it would be nice to know what happened to the last person

Fall costumes seen at United Hunts Meet (LOC)This anonymous interview is with a job hunter who is not currently employed (even if part-time or in an unrelated field), has not been hired within the last two months, and has been looking for a new position for More than 18 months. This person is looking in Academic libraries, Archives, Library vendors/service providers, Public libraries, at the following levels: Department Head, Senior Librarian, Branch Manager, Director/Dean. This job hunter is in an urban area in the Northeastern US and is willing to move anywhere.

What are the top three things you’re looking for in a job?

Adequate Salary & Benefits
interesting work
mutual respect

Where do you look for open positions?

ALA Joblist
Higher Ed Jobs
Chronicle of Higher Ed

Do you expect to see salary range listed in a job ad?

√ No (even if I might think it *should* be)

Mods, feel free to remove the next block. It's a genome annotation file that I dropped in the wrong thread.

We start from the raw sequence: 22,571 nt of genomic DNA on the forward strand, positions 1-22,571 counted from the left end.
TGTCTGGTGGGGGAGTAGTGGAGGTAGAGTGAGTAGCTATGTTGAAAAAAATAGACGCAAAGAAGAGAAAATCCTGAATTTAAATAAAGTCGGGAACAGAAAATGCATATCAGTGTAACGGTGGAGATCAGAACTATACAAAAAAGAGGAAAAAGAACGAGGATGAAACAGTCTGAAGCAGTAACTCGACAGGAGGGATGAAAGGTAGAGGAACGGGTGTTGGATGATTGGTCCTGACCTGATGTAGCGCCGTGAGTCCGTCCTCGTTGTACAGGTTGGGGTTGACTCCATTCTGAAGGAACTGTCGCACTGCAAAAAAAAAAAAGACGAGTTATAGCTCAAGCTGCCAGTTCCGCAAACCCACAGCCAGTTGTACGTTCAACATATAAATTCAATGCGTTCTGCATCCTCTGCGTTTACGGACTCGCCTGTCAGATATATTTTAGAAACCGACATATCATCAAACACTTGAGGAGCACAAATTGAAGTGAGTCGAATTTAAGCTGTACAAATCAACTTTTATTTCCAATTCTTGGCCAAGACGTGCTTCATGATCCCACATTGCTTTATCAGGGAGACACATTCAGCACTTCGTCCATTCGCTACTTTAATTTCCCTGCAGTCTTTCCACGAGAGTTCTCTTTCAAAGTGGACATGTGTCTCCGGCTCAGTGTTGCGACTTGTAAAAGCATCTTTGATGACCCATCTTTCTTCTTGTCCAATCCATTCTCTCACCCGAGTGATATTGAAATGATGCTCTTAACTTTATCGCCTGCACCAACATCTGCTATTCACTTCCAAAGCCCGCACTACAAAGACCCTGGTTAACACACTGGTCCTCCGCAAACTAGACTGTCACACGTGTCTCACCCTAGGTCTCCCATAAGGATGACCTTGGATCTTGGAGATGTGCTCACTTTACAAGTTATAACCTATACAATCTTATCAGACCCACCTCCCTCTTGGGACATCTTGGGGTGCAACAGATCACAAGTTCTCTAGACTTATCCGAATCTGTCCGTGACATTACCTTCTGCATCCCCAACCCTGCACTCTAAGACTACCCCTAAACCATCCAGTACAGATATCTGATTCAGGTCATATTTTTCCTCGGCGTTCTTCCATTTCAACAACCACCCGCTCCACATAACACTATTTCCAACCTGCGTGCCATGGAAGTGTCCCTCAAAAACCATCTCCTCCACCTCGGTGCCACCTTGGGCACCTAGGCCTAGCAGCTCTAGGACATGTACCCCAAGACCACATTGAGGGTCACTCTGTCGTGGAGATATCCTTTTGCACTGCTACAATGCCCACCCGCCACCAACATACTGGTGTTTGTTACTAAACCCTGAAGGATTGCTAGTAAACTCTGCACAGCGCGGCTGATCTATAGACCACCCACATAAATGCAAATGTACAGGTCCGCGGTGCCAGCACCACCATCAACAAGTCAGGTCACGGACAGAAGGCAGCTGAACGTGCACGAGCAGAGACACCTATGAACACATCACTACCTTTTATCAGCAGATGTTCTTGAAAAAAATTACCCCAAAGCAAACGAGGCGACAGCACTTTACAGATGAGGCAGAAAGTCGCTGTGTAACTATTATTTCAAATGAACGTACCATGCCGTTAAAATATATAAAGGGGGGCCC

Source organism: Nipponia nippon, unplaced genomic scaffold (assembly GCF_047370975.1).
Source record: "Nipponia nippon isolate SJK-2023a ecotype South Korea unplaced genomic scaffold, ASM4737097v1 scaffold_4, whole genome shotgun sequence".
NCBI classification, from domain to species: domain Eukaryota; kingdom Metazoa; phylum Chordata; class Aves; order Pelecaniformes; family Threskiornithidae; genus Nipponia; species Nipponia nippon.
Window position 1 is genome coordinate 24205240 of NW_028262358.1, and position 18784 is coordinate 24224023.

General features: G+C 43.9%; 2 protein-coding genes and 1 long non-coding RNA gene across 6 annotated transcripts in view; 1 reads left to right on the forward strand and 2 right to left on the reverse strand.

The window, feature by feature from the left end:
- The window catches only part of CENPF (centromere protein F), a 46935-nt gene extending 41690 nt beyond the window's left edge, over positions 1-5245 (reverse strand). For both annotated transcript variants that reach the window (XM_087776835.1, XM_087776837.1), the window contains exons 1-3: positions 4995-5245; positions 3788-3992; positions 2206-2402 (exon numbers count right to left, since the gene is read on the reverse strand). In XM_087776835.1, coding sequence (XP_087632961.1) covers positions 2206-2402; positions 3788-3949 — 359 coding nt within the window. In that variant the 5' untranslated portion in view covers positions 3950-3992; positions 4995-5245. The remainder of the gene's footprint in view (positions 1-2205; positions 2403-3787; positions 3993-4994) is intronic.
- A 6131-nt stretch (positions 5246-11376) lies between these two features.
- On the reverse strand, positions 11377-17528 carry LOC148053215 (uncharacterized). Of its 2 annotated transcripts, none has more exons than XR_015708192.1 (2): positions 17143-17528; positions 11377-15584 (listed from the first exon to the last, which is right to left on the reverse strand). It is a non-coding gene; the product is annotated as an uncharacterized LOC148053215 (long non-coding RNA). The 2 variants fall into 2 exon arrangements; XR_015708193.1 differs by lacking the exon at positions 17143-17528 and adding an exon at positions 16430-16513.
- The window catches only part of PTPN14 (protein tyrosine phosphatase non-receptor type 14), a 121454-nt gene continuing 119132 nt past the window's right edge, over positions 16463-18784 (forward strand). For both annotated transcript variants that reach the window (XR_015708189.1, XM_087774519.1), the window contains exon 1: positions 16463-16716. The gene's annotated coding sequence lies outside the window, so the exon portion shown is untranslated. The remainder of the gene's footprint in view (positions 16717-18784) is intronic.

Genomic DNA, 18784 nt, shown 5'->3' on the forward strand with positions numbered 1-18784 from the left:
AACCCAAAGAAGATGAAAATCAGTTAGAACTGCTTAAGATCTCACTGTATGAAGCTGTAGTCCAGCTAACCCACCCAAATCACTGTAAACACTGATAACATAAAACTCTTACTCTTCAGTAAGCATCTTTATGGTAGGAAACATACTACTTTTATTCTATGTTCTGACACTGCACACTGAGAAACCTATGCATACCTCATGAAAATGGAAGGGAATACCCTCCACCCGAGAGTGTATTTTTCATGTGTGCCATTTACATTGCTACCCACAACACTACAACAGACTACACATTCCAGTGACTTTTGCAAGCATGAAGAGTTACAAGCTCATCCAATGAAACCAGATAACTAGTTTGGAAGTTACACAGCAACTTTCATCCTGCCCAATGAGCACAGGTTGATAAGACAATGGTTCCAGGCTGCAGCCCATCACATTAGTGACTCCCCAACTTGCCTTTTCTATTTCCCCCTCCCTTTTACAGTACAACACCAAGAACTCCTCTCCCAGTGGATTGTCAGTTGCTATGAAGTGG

What’s your routine for preparing an application packet? How much time do you spend on it?

15-30 minutes – choosing which of 3 CVs, an tailoring cover letter.

Have you ever stretched the truth, exaggerated, or lied on your resume, or at some other point during the hiring process?

√ No

When would you like employers to contact you?

√ To acknowledge my application
√ To tell me if I have or have not been selected to move on to the interview stage
√ Once the position has been filled, even if it’s not me

How do you prefer to communicate with potential employers?

√ Phone for good news, email for bad news

Which events during the interview/visit are most important to your assessment of the position (i.e. deciding if you want the job)?

√ Tour of facility
√ Meeting department members/potential co-workers

What do you think employers should do to get the best candidates to apply?

openness and communication – also, it would be nice to know what happened to the last person (retired? promoted? moved on? won lottery?), but that is something you usually find out during your on-campus visit.

What should employers do to make the hiring process less painful?

simple communication and acknowledgment. I hate when I find out that some place I’ve interviewed has hired someone by seeing the new name on their library staff web page, rather than being contacted or e-mailed to inform the unsuccessful finalists.

What do you think is the secret to getting hired?

I wish I knew

Do you have any comments, or are there any other questions you think we should add to this survey?